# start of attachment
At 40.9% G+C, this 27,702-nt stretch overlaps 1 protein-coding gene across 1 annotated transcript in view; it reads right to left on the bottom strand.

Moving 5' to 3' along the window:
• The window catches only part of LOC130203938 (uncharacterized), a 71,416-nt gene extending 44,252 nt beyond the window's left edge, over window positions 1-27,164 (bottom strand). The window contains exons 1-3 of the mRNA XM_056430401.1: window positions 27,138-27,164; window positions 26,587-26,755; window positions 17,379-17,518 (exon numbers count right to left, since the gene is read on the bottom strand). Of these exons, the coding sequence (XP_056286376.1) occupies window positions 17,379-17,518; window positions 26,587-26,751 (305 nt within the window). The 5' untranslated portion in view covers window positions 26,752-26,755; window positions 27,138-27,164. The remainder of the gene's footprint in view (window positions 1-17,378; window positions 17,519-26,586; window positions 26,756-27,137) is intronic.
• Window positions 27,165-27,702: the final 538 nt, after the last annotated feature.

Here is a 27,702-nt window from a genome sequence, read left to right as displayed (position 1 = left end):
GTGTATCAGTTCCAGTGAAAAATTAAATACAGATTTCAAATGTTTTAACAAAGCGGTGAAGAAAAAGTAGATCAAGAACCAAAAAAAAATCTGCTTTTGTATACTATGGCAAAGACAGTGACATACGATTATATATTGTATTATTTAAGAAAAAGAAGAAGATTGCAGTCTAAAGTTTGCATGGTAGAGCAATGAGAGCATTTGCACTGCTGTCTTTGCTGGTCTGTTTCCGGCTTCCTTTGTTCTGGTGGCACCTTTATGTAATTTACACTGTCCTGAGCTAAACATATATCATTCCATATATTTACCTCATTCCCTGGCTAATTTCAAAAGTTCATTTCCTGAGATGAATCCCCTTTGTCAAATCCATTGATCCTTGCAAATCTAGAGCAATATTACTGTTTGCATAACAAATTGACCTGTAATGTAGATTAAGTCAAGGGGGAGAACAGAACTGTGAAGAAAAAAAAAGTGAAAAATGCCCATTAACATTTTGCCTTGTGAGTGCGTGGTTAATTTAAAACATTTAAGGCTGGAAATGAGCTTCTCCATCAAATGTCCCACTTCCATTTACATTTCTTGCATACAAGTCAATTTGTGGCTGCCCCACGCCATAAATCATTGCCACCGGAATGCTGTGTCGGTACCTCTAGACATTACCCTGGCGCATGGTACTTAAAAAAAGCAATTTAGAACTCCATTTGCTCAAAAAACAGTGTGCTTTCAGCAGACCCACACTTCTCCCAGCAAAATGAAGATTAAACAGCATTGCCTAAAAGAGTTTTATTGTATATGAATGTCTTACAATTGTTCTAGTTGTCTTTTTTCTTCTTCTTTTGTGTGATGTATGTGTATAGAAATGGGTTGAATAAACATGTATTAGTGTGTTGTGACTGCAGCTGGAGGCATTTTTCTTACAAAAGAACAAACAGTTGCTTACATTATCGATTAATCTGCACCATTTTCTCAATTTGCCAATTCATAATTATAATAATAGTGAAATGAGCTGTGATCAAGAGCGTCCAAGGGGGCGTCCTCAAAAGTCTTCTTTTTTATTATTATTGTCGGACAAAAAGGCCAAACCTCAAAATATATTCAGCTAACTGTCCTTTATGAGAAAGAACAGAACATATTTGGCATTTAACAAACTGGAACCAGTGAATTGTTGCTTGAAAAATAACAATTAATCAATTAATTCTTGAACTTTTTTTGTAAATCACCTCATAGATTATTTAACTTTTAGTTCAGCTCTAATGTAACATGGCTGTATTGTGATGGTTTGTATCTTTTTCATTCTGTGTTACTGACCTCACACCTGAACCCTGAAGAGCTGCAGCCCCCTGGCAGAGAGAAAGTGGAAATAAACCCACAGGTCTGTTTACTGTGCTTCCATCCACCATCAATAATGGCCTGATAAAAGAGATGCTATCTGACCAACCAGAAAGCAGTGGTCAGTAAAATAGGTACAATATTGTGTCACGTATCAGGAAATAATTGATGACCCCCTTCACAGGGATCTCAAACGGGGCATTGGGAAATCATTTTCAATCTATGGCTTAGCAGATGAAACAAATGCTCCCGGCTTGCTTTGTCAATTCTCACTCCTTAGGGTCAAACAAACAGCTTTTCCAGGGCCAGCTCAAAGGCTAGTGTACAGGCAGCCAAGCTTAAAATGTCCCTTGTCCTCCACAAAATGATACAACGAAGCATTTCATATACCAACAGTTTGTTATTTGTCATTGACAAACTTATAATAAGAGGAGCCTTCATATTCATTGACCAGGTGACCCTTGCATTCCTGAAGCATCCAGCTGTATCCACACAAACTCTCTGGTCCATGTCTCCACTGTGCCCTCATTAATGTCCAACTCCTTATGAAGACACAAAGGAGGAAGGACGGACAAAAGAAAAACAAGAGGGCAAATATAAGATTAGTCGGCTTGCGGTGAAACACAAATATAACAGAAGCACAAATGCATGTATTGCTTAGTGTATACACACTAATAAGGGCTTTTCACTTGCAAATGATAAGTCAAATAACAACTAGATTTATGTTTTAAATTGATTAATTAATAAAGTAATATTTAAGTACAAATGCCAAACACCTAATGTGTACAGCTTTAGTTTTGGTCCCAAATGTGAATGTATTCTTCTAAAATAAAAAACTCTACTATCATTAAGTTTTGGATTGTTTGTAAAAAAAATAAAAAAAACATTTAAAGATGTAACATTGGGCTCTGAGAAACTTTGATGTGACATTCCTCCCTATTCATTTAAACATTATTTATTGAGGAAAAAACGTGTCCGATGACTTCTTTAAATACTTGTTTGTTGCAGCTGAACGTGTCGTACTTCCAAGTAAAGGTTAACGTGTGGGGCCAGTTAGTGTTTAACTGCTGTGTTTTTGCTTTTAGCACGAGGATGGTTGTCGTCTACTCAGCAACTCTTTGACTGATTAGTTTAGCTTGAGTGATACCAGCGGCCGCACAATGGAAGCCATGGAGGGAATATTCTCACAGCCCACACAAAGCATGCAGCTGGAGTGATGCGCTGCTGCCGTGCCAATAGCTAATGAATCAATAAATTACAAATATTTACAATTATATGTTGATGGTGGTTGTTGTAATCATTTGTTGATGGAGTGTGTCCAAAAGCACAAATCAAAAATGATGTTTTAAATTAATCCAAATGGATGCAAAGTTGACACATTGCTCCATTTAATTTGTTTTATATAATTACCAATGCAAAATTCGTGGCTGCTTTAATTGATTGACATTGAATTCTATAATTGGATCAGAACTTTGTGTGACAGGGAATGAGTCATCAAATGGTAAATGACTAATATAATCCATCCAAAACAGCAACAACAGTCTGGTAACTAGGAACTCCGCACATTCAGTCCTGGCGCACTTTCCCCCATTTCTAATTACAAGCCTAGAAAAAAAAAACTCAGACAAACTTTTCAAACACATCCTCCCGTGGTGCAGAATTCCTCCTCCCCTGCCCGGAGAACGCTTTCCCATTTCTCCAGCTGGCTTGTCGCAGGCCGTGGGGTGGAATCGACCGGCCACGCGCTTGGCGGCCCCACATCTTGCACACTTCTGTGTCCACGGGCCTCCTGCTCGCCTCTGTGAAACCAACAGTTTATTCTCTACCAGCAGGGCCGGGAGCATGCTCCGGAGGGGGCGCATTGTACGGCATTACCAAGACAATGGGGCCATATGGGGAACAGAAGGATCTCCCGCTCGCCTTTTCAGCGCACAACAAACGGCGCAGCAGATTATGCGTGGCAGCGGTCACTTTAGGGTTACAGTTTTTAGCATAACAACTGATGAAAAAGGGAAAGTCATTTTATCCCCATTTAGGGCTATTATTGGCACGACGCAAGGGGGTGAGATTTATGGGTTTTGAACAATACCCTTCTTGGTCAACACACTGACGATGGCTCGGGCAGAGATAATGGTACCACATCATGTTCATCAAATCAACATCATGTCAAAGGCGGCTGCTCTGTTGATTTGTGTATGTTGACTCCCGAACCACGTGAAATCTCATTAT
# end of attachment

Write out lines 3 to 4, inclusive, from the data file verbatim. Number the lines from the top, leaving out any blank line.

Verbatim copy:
• The window catches only part of LOC130203938 (uncharacterized), a 71,416-nt gene extending 44,252 nt beyond the window's left edge, over window positions 1-27,164 (bottom strand). The window contains exons 1-3 of the mRNA XM_056430401.1: window positions 27,138-27,164; window positions 26,587-26,755; window positions 17,379-17,518 (exon numbers count right to left, since the gene is read on the bottom strand). Of these exons, the coding sequence (XP_056286376.1) occupies window positions 17,379-17,518; window positions 26,587-26,751 (305 nt within the window). The 5' untranslated portion in view covers window positions 26,752-26,755; window positions 27,138-27,164. The remainder of the gene's footprint in view (window positions 1-17,378; window positions 17,519-26,586; window positions 26,756-27,137) is intronic.
• Window positions 27,165-27,702: the final 538 nt, after the last annotated feature.